In conclusion, this book doesn't contain any bride bashing, groom bashing, family bashing, or any other kind of bashing. It does not make grooms-to-be look like twits or categorize all mothers-in-law as screeching harpies. Yes, there are pushy parents and angry siblings and jealous best friends, but that's no reason to make assumptions. Vendor bashing? Well, there's going to be some of that...the WIC is huge and sharklike, after all.
At the end of each chapter, you'll find all the recommended URLs for its topic organized into a simple list. Ready to start clicking?
All right, let's plan your wedding!
Copyright © 2008 by Christa Terry
Table of Contents
CHAPTER ONE: LUNCH-HOUR WEDDING PLANNING discusses the myriad ways the explosion of online wedding retailers has changed the way women—and men— participate in the wedding planning process, why those not using online tools to plan their weddings are missing out, how planning online can save relationships, popular wedding stereotypes (think bridezilla or the evil mother-in-law), and the experiences of three wired brides who, in each chapter, will share the tips and tricks they used when planning their weddings.
CHAPTER TWO: THE BASICS explains the fundamentals of traditional Western nuptials and where to go for information regarding other cultural traditions, why timeliness is such an important part of planning a wedding, and what brides- and grooms-to-be can and can’t do with the Internet, while highlighting the major players in the world of wedding web sites, the best and most useful downloadable wedding checklists and calendars, and the go-to sites for couples who are still shopping for an engagement ring.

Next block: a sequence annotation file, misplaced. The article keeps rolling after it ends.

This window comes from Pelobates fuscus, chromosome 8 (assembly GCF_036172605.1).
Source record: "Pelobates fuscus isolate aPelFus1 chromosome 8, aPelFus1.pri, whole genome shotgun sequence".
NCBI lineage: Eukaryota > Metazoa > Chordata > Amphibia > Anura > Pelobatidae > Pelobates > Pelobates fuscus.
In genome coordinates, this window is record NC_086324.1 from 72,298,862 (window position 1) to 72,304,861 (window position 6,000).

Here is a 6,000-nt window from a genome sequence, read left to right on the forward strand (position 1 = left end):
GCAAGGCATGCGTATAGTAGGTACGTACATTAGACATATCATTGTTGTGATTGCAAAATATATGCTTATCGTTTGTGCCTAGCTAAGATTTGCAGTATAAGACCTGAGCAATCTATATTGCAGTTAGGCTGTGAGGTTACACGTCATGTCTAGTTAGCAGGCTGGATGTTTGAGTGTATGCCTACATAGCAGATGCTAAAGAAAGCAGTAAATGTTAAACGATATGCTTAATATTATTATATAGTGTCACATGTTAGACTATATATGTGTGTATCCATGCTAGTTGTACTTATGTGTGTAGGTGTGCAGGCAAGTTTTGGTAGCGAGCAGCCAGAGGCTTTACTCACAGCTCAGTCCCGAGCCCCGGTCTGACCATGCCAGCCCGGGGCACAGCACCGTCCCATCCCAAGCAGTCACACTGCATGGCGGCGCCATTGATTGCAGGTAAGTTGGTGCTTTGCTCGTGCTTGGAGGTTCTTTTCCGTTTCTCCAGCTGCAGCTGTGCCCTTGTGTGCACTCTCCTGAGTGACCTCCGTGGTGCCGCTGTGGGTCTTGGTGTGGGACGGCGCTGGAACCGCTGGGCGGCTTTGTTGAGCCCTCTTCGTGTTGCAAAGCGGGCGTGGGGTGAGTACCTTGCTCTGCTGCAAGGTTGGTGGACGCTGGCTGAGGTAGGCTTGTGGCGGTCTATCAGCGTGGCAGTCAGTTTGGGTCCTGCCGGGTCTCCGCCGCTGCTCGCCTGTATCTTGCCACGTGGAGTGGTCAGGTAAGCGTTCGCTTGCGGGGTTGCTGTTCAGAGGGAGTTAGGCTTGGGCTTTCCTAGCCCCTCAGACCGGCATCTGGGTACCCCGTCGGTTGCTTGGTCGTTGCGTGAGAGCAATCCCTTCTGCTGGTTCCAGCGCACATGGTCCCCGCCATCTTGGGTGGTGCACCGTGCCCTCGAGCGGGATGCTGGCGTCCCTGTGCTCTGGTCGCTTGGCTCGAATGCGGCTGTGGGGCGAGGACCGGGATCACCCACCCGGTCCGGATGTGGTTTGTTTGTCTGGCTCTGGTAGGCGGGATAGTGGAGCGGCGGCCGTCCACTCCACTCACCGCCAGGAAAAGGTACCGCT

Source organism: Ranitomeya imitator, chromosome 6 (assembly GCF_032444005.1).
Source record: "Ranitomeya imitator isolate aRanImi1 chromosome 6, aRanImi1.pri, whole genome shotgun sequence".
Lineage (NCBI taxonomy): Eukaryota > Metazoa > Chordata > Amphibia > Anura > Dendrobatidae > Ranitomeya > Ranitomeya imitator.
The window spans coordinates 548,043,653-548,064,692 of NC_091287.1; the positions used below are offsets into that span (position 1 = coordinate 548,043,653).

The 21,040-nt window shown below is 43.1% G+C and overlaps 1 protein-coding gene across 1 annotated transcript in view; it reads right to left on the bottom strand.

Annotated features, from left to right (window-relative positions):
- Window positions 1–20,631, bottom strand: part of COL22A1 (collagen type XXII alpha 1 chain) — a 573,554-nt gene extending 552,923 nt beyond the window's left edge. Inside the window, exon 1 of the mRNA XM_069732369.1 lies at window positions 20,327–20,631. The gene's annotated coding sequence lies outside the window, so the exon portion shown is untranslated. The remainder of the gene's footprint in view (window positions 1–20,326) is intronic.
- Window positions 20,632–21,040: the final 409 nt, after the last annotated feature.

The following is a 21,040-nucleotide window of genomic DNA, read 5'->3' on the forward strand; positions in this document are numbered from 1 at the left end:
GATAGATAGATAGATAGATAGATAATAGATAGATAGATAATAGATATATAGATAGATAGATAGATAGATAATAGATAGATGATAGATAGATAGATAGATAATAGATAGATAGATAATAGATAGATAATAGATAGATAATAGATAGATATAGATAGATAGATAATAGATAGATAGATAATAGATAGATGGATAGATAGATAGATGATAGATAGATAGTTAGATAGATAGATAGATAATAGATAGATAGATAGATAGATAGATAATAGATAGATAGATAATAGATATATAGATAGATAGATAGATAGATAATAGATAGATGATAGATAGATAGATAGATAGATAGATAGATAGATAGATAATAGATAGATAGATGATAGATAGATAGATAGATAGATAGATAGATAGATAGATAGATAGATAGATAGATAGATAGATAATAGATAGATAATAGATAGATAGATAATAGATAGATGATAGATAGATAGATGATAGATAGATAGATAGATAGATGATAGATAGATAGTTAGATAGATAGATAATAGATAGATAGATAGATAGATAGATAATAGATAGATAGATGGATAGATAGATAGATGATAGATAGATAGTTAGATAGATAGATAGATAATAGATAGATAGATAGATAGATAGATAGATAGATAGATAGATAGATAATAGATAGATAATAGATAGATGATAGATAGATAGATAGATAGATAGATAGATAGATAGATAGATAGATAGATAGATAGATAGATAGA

CHAPTER THREE: A SITE TO REMEMBER outlines the reasons why every engaged couple needs a personal wedding web site to supplement paper announcements, spread ceremony and reception details, track RSVPs, keep their vendor list up-to-date, and shine some light on the wedding party, while pointing brides- and grooms-to-be toward those companies that provide free and for-pay personalized and customizable wedding web sites.
CHAPTER FOUR: MATRIMONIAL VIPS discusses the traditional duties undertaken by family members, maids of honor, best men, bridesmaids, and groomsmen; ways couples can involve step-children, uncles, aunts, grandparents, and more in the ceremony and reception; fun sites that first time bridal party participants can visit to bone up on their nuptial knowledge; and keeping all the wedding VIPs in the loop using an e-mail list or group blog.
CHAPTER FIVE: YOUR WEDDING, YOUR WAY helps brides- and grooms-to-be find easy-to-navigate online resources that show examples of everything from table settings to cakes to gowns; decide on color schemes and themes that show off their individual tastes; organize their wedding day wish lists using simple desktop folder layouts or their Internet browser bookmarks; create and stick to a thoughtful budget—even when it means compromising; and deal with the influx of wedding spam and too-good-to-be true offers that invariably flood both mail boxes and e-mail inboxes.